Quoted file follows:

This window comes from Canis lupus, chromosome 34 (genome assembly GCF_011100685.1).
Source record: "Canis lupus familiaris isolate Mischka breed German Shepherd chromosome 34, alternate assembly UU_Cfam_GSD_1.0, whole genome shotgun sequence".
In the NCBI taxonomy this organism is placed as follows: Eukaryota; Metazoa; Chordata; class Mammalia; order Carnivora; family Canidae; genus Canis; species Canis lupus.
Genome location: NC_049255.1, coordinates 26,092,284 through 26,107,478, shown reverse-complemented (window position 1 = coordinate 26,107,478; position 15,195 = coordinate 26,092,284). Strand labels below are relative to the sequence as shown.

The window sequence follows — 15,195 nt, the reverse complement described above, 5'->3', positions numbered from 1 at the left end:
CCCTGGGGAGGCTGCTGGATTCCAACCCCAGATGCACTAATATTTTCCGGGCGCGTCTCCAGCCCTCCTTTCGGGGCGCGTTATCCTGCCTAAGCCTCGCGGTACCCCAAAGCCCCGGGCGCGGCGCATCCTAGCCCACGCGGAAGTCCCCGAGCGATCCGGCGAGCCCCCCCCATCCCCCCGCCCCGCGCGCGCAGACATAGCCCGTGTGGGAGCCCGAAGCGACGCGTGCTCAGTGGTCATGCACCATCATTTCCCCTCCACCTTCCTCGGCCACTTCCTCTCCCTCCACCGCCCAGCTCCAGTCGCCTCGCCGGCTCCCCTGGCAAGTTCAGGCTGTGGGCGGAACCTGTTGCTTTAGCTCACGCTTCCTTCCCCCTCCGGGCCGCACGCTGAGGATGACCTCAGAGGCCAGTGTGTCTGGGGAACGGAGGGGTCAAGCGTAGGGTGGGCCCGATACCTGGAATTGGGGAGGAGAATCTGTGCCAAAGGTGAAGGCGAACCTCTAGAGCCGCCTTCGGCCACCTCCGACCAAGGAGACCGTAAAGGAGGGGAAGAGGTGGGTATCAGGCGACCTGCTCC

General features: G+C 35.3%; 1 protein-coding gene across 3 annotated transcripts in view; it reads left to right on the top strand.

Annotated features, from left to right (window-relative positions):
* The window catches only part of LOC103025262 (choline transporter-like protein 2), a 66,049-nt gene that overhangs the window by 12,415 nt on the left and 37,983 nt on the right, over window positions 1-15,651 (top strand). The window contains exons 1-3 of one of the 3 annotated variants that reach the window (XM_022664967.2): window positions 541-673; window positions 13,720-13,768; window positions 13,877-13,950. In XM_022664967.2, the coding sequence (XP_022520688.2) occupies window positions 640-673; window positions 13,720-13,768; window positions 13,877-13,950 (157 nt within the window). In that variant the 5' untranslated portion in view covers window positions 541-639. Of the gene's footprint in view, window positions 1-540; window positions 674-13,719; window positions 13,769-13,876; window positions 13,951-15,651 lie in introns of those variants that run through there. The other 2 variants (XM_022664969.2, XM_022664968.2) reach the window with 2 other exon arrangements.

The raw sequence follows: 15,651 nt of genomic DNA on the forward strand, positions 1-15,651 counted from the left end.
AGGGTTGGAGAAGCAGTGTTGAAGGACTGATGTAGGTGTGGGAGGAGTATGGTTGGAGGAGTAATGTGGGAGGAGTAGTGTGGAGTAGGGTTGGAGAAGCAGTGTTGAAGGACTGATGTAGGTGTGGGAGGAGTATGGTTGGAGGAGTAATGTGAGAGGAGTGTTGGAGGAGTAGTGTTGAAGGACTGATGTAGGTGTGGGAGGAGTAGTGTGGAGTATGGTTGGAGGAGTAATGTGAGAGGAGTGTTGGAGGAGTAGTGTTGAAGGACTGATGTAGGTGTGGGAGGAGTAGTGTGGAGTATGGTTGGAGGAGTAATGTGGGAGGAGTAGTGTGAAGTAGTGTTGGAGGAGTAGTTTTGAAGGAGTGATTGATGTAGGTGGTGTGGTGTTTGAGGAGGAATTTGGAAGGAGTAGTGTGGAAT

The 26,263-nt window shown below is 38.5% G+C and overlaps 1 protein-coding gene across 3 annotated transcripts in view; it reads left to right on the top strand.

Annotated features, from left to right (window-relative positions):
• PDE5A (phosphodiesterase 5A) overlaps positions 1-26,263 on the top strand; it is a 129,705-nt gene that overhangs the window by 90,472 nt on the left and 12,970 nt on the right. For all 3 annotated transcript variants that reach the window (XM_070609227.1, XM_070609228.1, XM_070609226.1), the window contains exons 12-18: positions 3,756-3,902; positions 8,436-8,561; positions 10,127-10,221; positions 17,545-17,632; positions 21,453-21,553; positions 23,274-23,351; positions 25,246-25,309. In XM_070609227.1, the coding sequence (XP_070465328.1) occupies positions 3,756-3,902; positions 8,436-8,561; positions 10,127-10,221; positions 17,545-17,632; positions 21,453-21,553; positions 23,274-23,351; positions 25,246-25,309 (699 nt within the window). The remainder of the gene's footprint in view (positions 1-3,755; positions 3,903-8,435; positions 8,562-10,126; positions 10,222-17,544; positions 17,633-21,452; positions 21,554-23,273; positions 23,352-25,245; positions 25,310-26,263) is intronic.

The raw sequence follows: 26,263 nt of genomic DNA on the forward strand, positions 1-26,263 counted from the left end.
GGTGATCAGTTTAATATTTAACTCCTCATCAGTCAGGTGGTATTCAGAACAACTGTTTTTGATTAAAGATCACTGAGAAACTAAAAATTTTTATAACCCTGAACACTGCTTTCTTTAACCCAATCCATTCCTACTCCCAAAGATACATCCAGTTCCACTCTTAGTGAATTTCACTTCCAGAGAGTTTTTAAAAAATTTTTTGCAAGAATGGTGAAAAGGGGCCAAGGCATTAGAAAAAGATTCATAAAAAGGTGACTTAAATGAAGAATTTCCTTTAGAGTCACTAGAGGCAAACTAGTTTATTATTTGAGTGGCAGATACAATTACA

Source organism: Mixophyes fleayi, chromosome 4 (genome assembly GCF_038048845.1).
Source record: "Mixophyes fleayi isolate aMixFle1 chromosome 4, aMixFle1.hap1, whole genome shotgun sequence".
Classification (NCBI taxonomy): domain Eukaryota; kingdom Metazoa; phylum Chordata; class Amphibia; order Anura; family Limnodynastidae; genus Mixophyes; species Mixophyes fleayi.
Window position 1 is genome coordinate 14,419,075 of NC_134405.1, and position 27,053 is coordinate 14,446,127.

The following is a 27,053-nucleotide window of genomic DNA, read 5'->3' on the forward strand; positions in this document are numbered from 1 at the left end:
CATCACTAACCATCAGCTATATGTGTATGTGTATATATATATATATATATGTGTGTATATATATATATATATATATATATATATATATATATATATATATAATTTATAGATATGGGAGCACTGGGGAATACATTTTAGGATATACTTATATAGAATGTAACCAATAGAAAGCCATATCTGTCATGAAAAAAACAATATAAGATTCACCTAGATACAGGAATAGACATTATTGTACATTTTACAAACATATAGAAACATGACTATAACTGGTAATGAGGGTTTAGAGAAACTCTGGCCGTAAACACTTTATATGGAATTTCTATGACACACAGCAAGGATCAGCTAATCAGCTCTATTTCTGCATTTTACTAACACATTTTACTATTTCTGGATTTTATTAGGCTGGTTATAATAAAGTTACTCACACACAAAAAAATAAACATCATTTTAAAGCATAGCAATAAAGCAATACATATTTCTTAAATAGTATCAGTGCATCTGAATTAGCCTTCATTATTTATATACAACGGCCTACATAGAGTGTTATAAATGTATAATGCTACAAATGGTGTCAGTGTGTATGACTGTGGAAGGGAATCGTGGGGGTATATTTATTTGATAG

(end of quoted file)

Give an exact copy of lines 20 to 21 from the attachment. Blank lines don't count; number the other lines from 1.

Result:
Window position 1 is genome coordinate 14,419,075 of NC_134405.1, and position 27,053 is coordinate 14,446,127.

The following is a 27,053-nucleotide window of genomic DNA, read 5'->3' on the forward strand; positions in this document are numbered from 1 at the left end: